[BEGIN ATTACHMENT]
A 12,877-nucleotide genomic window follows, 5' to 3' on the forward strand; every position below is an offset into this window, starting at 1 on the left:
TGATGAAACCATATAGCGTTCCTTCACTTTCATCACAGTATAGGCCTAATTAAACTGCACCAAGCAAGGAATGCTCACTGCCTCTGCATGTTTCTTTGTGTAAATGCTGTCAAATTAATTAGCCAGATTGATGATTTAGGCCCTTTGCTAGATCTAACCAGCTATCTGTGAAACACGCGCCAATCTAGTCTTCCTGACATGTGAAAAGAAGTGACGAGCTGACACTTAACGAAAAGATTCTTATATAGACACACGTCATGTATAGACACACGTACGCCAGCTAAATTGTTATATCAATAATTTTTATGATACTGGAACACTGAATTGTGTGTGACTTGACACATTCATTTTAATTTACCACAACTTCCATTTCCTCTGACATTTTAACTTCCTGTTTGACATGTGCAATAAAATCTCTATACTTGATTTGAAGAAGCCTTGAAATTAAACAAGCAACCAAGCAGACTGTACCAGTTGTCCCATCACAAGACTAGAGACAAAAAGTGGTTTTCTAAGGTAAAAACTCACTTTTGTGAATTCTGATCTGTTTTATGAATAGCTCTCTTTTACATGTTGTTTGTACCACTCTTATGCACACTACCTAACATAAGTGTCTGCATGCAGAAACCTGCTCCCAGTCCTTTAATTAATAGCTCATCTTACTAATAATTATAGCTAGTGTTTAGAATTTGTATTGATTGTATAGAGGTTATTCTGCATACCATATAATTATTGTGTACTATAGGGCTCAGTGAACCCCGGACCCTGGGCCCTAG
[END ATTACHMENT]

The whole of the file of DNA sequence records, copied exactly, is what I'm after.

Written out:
A 12,877-nucleotide genomic window follows, 5' to 3' on the forward strand; every position below is an offset into this window, starting at 1 on the left:
TGATGAAACCATATAGCGTTCCTTCACTTTCATCACAGTATAGGCCTAATTAAACTGCACCAAGCAAGGAATGCTCACTGCCTCTGCATGTTTCTTTGTGTAAATGCTGTCAAATTAATTAGCCAGATTGATGATTTAGGCCCTTTGCTAGATCTAACCAGCTATCTGTGAAACACGCGCCAATCTAGTCTTCCTGACATGTGAAAAGAAGTGACGAGCTGACACTTAACGAAAAGATTCTTATATAGACACACGTCATGTATAGACACACGTACGCCAGCTAAATTGTTATATCAATAATTTTTATGATACTGGAACACTGAATTGTGTGTGACTTGACACATTCATTTTAATTTACCACAACTTCCATTTCCTCTGACATTTTAACTTCCTGTTTGACATGTGCAATAAAATCTCTATACTTGATTTGAAGAAGCCTTGAAATTAAACAAGCAACCAAGCAGACTGTACCAGTTGTCCCATCACAAGACTAGAGACAAAAAGTGGTTTTCTAAGGTAAAAACTCACTTTTGTGAATTCTGATCTGTTTTATGAATAGCTCTCTTTTACATGTTGTTTGTACCACTCTTATGCACACTACCTAACATAAGTGTCTGCATGCAGAAACCTGCTCCCAGTCCTTTAATTAATAGCTCATCTTACTAATAATTATAGCTAGTGTTTAGAATTTGTATTGATTGTATAGAGGTTATTCTGCATACCATATAATTATTGTGTACTATAGGGCTCAGTGAACCCCGGACCCTGGGCCCTAG